Who Invented Baby Carriage
The baby carriage was invented by an English architect named William Kent in the year of 1733. William Kent was appointed by the third Duke of Devonshire to design a carriage for his children. He designed the carriage with a harness that could be easily pulled by an animal such as a dog or a goat. It was a shell shaped buggy with attached springs especially designed for a comfortable ride for the children.
The Baby carriage rapidly gained popularity among the wealthiest circles of Europe. After Queen Victoria bought three baby carriages in the year 1840, it became a status symbol of the rich and elite. However, the traditional buggy was not as safe and functional as the modern day prams.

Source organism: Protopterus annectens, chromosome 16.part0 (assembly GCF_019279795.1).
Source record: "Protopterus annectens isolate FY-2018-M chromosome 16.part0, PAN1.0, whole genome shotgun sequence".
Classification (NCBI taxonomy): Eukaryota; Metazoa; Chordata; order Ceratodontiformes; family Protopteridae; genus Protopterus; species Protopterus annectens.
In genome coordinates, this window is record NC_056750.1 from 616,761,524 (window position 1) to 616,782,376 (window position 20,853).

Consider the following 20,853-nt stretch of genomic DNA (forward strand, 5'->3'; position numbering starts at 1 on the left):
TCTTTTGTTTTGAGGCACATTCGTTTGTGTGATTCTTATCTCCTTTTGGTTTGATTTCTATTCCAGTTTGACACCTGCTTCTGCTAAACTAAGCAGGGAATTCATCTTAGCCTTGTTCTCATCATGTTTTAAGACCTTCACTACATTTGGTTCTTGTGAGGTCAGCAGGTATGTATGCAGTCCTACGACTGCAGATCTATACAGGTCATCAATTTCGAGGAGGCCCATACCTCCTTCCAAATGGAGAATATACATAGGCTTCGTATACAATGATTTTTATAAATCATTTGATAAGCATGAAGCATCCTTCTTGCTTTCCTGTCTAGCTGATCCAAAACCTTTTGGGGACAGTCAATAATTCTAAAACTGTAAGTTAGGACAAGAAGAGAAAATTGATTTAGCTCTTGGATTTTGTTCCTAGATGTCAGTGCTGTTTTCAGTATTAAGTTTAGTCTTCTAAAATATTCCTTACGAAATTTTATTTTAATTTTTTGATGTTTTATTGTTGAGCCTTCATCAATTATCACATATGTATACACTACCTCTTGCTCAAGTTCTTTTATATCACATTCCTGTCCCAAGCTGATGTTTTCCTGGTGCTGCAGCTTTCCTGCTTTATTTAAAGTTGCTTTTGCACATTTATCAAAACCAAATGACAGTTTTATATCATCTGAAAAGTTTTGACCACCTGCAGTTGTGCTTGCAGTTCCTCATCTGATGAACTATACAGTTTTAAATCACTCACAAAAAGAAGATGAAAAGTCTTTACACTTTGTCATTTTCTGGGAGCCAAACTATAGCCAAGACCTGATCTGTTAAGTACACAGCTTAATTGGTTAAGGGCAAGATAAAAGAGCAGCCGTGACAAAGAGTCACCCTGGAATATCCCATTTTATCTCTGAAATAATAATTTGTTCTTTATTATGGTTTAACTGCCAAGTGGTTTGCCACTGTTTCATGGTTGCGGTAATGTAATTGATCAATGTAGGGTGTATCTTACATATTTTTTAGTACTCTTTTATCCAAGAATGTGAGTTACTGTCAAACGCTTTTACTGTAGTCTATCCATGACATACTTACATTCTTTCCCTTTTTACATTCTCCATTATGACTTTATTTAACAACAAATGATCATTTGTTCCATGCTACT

Later in the year 1889, William H. Richardson patented an improved version of the baby carriage which incorporated features present in the modern strollers. He was first to design the reversible baby carriages. The design of the carriage featuring a joint in the centre allowed for the basinet of to be turned towards the person pushing it. The carriages manufactured up till now did not offer easy mobility while turning in a different direction as the wheels could not move independently of one another. Richardson improvised on this aspect by introducing axles on the wheels. As a result his carriage could spin a full 360 degree with much ease and also occupying a smaller turning area.